The Fastest and Most Athletic Cat Breeds on the Planet

Dogs might get all the recognition for their athletic prowess (and we get it: Some of them are really good at agility and catching Frisbees), but we shouldn’t overlook our feline friends. Cats deserve way more credit than they generally get for their impressive speed, dexterity and agility, so we found nine of the fastest and most athletic cat breeds on the planet.

From the speedy Egyptian Mau to the tireless Bengal, these breeds seem to have a need for speed and activity. And for those of you looking for lap cats to cuddle with all day, these may not be the breeds for you — these kitties like to be in motion constantly.

Breeds With a Need for Speed

Two Egyptian Mau Cats

Johnny Kruger, Animal Photography

Egyptian Mau

The athletic and agile Egyptian Mau’s ability to run up to 30 mph makes him the fastest domestic cat breed on the planet. If that’s not impressive enough, his powerful legs can usually catapult him to high places like your shoulder or the kitchen counter with ease.

Abyssinian Running

Helmi Flick, Animal Photography


You’ll be hard-pressed to find an Abyssinian who will willingly sit still. This athletic breed typically prefers to be in motion. Channel her energy, intelligence and athleticism by providing food puzzles, teaching her tricks and (once you get the go-ahead from your vet) training her to do cat agility.

Somali kittens

Tetsu Yamazaki, Animal Photography


As the long-haired variety of the Abyssinian, the Somali also possesses an impressive athletic ability. Her lithe, muscular body and strong, slim legs combined with her keen intelligence and playful personality make her a great breed for trick training, agility (health permitting) and walking on a leash.

Bengal Cat Laying Down

Anna Pozzi, Animal Photography


If your idea of a perfect day is binge watching Netflix with your kitty by your side, then the Bengal may not be the ideal breed for you. Typical Bengals are always on the go and can usually be found playing fetch, climbing to high places and doing whatever he can to get your attention. Bengals generally don’t like to be ignored and will demand interaction, even if that means jumping on off-limits countertops or stealing your valuables.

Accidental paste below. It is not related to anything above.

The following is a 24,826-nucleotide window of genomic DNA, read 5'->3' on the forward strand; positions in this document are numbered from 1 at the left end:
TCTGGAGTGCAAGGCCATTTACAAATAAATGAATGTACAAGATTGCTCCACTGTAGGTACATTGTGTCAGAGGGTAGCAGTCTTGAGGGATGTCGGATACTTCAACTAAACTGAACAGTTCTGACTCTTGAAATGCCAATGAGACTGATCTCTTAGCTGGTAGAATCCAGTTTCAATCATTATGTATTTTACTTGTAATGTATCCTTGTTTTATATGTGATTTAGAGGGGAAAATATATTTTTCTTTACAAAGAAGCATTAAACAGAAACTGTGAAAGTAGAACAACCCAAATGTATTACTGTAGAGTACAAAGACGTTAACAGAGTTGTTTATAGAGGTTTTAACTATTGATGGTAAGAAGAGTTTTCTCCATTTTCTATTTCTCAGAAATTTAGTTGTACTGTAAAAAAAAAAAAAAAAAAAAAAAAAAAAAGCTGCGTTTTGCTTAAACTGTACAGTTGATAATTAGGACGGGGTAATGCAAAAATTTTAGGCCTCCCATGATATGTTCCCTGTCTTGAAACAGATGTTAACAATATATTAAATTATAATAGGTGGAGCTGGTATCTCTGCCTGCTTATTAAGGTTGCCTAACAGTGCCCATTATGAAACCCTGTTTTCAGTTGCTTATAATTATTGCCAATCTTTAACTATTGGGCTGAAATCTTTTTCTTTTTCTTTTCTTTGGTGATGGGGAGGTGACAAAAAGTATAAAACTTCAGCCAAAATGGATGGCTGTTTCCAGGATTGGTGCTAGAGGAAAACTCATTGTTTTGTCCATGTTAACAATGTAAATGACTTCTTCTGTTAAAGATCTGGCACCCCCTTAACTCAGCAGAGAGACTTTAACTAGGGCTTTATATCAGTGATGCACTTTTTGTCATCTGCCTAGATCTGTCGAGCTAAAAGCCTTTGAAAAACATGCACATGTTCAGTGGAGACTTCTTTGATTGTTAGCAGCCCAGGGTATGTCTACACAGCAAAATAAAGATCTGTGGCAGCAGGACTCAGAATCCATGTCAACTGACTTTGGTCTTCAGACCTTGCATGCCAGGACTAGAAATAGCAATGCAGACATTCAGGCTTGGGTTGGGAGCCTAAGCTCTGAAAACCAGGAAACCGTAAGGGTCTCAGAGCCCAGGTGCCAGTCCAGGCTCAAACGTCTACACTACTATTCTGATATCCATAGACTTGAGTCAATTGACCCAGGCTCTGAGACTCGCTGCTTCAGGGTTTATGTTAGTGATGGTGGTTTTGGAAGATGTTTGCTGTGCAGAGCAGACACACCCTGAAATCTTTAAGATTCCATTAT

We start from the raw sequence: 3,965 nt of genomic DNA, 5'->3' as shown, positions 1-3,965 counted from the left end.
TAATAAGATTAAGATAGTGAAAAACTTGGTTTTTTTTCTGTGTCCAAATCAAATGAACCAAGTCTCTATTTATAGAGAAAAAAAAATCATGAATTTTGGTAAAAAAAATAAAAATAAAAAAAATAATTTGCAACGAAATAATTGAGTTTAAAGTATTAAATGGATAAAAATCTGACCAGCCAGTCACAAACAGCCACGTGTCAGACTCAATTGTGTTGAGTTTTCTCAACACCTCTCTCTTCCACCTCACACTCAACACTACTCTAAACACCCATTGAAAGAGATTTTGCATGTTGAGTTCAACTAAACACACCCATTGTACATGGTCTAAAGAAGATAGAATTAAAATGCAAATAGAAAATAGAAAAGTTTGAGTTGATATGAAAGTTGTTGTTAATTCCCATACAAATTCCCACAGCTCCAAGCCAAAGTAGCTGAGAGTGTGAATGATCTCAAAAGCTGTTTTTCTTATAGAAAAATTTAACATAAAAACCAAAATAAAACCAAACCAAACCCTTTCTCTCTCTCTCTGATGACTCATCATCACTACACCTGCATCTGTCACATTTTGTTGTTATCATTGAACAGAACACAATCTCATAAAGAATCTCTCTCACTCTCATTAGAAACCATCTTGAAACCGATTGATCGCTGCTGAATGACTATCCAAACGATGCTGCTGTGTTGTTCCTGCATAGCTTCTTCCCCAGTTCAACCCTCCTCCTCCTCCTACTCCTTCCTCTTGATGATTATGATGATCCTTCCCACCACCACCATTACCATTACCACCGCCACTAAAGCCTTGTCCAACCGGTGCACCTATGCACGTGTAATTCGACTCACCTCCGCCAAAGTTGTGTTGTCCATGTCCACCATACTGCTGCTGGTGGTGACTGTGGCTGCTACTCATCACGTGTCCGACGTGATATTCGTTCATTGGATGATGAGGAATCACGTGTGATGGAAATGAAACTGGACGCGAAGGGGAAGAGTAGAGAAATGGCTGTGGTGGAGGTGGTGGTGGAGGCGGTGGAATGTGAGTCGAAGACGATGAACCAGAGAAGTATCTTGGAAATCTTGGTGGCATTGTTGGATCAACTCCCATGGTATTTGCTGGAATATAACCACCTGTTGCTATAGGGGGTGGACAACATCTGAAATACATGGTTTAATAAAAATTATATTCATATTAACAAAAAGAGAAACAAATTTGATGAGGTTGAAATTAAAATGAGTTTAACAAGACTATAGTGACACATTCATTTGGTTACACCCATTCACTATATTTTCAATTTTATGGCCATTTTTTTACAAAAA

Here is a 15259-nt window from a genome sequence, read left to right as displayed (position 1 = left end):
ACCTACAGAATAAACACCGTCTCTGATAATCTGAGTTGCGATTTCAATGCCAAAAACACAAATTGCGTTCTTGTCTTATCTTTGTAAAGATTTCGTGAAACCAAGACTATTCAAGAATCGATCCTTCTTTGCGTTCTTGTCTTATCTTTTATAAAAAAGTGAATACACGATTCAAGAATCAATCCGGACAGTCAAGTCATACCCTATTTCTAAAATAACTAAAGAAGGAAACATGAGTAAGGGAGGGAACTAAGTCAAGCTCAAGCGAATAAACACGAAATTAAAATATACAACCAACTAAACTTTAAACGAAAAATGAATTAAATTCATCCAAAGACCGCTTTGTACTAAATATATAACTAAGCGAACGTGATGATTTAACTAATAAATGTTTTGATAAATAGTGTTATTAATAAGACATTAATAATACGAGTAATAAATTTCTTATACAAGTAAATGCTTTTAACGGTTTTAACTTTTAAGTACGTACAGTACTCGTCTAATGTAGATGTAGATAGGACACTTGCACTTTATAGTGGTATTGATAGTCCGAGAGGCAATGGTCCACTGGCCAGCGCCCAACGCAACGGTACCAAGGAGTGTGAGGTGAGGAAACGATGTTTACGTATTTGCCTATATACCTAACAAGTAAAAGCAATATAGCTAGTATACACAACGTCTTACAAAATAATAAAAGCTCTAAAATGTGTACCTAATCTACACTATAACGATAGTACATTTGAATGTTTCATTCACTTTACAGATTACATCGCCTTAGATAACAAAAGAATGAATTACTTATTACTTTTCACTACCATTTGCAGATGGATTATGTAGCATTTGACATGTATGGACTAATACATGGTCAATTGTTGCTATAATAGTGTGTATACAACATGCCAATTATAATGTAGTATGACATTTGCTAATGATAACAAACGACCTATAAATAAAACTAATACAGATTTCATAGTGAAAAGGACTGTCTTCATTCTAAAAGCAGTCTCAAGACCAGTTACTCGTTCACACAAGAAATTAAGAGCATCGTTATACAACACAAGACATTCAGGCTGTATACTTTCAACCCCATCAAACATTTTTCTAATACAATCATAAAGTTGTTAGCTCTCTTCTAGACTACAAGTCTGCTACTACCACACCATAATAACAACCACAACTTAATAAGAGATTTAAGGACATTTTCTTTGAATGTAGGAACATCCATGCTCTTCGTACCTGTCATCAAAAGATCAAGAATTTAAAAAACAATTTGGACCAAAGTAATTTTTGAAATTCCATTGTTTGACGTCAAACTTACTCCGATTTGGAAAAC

Savannah, a cat breed you've probably never heard of

Tetsu Yamazaki, Animal Photography


Originally bred from a serval and a domestic cat, the Savannah is a wild-looking breed known for her athleticism, intelligence and endless curiosity. One of her favorite activities is climbing to high places — and her long body and long legs help her get up higher than you probably thought a cat could go. If you share your home with a Savannah, make sure any spot she might be tempted to climb to is secured and safe.

Black and White Manx

Tetsu Yamazaki, Animal Photography


He may not have a tail, but that doesn't slow down the Manx. He can jump and accelerate through the house like there’s no tomorrow. Watch for his sharp turns and quick stops — you’ll think he’s a mini sports car in the shape of a cat.

Two Seal Point Siamese Cats

Tetsu Yamazaki, Animal Photography


When she’s not trying to “talk” to you, you’ll probably find the active and endlessly curious Siamese turning on faucets, opening cabinets or finding new hiding spots. Help keep her out of trouble by giving her food puzzles, teaching her tricks and (health permitting) training her to do agility. Just be ready: Your Siamese will probably try to train you.

Ocicat Prowling

Helmi Flick, Animal Photography


The Ocicat was built for speed and agility: His frame is large, solid and muscular, and he was bred from Abyssinians, Siamese and American Shorthairs — all athletic breeds. Ocicats tend to be sociable, so keep him busy by involving him in your life whenever possible.

Oriental Shorthair Looking at Camera

Tetsu Yamazaki, Animal Photography


Long, lithe and svelte, the athletic Oriental becomes very attached to her favorite humans — and demands that they entertain her. If you’re not around for parts of the day, she’s likely capable of entertaining herself, but don’t be surprised to find her on top of the refrigerator or opening drawers.

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